13th June 2024

What are some of the risks associated with index funds?

Mutual funds are further categorized depending on their various attributes like fund size, asset allocation strategy, investment objective, market cap, risk profile etc. Mutual fund investors generally prefer diversifying their portfolio across various asset classes to ensure that they are able to get the best out of all asset classes.

Some of the major mutual fund categories include equity, debt, hybrid, solution oriented, gold, ETFs, and index funds. Mutual funds can be largely categorized as actively managed funds and passively managed funds. Actively managed funds are open ended mutual fund schemes which involve active participation of the fund manager. Here, the fund manager is responsible for building a diversified portfolio and at the same time ensuring that he / she strategically buys or sells securities to help the scheme achieve its investment objective. Passively managed funds on the other hands do not involved active participation of the fund manager.

What are index funds?

Index funds are such passively managed funds which aim at generating capital appreciation over the long term by tracking their underlying benchmark / index with minimum tracking error. Every mutual fund scheme has an underlying benchmark which it aims at outperforming over a stipulated period of time. An index fund closely corresponds to its underlying index which can very from scheme to scheme. A market index represents the performance a basket of securities. Some direct examples of market index are NIFTY and SENSEX. and since you cannot directly invest in a market index, you can do so by investing in an index funds. The investment objective of an index fund is simple, to match the capital appreciation offered by its underlying benchmark with minimal track error.

Benefits of investing in index funds

Here are some of the primary benefits of investing in an index fund –

Low expense ratio – Every mutual fund scheme has recurring costs such as management fees which are recovered by the fund house in the form of expense ratio. Since passively managed funds do not involve active participation of the fund manager, the expense ratio of owning a passively managed fund is always low compared to actively managed fund. As stated earlier, index funds track underlying benchmarks, thus requiring very less input from fund managers. This allows cost cutting which allows the fund house to levy a low expense ratio on the passively managed schemes like index funds. A low expense ratio will ensure that a small percentage of your capital gains is cut when you liquidate your index fund units.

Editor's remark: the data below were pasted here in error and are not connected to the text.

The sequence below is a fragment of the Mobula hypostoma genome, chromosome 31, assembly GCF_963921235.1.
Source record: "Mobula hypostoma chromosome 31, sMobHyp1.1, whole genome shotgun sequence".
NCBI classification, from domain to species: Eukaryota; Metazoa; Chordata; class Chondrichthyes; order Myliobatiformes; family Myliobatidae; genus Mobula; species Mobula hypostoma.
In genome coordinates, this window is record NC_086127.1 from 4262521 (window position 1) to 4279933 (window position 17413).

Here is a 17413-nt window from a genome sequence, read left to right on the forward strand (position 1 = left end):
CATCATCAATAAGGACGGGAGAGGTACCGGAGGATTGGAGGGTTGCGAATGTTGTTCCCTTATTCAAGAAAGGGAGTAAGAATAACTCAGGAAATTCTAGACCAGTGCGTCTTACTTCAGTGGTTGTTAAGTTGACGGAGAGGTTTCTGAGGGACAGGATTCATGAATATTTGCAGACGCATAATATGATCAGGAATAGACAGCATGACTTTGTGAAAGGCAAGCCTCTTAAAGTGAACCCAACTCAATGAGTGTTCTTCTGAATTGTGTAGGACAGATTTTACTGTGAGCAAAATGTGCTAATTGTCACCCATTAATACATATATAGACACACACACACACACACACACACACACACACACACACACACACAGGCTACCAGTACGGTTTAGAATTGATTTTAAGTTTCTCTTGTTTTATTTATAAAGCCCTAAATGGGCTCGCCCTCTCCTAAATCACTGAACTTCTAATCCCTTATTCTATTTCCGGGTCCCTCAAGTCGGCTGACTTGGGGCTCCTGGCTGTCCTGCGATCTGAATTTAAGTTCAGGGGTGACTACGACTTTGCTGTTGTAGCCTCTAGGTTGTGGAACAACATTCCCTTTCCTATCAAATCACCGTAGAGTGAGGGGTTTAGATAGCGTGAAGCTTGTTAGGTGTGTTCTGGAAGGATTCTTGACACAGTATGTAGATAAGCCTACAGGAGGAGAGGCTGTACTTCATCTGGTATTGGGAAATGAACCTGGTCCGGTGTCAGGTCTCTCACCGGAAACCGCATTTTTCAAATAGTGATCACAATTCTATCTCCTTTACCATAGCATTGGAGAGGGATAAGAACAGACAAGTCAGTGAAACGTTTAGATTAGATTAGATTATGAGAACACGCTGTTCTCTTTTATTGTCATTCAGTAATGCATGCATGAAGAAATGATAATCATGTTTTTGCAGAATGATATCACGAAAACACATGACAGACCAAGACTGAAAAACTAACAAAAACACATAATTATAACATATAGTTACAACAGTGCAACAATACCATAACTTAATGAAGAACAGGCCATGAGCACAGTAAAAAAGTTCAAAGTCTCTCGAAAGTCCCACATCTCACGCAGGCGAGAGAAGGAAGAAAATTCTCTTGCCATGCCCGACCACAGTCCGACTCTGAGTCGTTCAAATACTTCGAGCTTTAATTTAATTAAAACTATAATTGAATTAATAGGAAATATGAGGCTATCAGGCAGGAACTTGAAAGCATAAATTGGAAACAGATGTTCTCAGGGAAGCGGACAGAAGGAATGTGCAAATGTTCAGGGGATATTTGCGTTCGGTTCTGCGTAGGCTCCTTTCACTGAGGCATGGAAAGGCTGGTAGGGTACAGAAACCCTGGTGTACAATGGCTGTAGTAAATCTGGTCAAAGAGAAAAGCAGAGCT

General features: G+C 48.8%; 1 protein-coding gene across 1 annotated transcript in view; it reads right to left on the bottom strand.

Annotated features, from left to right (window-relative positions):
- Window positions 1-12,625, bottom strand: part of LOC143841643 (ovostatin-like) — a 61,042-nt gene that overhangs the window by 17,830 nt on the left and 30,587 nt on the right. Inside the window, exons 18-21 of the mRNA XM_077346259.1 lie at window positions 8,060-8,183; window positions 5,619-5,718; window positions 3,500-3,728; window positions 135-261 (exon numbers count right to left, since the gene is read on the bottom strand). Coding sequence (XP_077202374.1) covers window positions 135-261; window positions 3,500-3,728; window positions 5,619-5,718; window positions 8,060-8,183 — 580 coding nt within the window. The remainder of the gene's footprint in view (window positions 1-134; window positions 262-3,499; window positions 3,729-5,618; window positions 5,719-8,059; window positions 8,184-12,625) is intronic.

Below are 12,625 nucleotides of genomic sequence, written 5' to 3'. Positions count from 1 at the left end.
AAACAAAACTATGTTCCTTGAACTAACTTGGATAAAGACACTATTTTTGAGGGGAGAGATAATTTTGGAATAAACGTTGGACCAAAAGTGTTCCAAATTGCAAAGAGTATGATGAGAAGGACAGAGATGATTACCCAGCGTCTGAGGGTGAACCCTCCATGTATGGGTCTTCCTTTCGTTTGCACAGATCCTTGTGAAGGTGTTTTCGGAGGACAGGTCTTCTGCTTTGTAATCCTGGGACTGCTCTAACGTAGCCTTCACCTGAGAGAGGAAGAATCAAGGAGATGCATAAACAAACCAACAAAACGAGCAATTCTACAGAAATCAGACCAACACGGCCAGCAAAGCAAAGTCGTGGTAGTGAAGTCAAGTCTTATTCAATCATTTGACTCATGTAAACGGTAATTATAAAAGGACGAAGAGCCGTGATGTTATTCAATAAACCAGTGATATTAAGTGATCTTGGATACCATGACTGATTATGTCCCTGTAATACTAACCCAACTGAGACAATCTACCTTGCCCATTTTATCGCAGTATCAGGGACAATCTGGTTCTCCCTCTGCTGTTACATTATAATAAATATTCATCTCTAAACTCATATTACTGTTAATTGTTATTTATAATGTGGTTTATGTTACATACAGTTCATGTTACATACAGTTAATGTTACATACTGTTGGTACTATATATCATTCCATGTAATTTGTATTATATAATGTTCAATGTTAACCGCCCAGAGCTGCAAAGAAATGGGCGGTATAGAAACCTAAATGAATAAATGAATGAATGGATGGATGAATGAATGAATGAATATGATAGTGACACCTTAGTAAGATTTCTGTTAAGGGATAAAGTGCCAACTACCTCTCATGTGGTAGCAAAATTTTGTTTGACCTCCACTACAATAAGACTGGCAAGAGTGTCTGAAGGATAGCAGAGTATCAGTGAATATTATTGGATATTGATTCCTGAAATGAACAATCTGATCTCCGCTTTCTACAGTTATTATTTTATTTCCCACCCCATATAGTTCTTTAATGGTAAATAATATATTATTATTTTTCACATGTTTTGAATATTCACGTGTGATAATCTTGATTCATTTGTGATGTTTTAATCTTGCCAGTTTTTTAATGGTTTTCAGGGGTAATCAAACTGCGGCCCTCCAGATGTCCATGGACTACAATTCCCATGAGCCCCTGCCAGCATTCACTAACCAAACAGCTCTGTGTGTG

Target long term goals – Investors can target their life’s long term financial goals like building a corpus for their sunset years, securing their child’s financial future, buying their dream home and similar goals. Since index funds are equity heavy schemes, it is essential to have a long term investment horizon to ensure that the scheme is able to perform to its fullest potential. It is ideal to remain invested in index funds for a minimum period of seven to ten years.

Common risks associated with index funds

Index funds can help investors earn decent returns when the markets are performing. But during volatile market conditions your index fund portfolio can get affected and you may even have to face short term losses. Not every index fund is able to properly track its underlying index. Tracking error can cost investors big time. Index funds carry low flexibility as compared of actively managed equity funds where the fund manager can change the asset allocation strategy depending on market fluctuations. If the index underperforms the index fund too will underperform, and this is an uncontrollable factor.